There are several reasons the legality of a contract may be in question. The first is if the contract violates a statute. Contracts that are contrary to statute are considered void.
Usury contracts contrary to statute are formed when a contract exists that charges interest rates above the rate that State or local laws permit. Nearly every State has distinct usury laws. In some states a usurious loan is automatically void. In states that declare usury contracts void ab initio, the lender forfeits the principle as well as the interest if the courts become involved.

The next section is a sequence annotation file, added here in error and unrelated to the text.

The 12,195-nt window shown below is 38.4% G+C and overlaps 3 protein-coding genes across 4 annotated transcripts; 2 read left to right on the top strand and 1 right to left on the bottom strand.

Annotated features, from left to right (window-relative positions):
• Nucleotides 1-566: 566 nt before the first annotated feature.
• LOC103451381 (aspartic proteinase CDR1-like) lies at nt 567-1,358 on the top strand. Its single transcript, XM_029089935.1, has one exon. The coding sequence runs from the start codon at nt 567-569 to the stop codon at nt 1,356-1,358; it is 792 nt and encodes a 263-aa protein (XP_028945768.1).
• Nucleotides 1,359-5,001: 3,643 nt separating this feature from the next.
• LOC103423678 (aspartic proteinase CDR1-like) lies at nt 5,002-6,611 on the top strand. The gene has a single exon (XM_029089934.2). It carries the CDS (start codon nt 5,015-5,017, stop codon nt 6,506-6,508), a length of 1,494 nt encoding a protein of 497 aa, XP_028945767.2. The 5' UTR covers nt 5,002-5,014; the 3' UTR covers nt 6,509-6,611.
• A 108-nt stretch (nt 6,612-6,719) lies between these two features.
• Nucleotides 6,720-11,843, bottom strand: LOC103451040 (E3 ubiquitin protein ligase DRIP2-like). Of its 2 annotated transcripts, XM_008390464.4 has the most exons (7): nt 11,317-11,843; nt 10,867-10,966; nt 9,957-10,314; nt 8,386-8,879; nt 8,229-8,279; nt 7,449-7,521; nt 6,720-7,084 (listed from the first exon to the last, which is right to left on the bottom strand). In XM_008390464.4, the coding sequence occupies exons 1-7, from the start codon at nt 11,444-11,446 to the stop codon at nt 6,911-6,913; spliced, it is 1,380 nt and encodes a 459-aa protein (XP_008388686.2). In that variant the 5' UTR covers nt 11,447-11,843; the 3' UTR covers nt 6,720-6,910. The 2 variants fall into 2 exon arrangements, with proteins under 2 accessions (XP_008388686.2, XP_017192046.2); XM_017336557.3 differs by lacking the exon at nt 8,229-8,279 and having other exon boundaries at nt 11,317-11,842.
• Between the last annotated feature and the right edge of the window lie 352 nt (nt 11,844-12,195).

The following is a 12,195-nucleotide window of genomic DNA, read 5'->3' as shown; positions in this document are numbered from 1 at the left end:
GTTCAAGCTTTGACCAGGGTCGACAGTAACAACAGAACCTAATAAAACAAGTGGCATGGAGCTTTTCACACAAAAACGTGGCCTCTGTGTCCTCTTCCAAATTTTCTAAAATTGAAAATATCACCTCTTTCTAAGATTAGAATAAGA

Other states allow a usurer to recover both the principle loaned, as well as the interest up until the amount that would have been permitted under the law. In still other states, an usury contract only permits an individual to recoup the initial principle. Usurious rates depend upon the particular type of loan. If an usurious loan is not challenged, the person who has taken out the loan is usually obliged to repay the full amount.
Gambling contracts are void when they occur outside of the legally-approved methods of gambling. As with what level of interest constitutes usury in a particular State, each State has different ga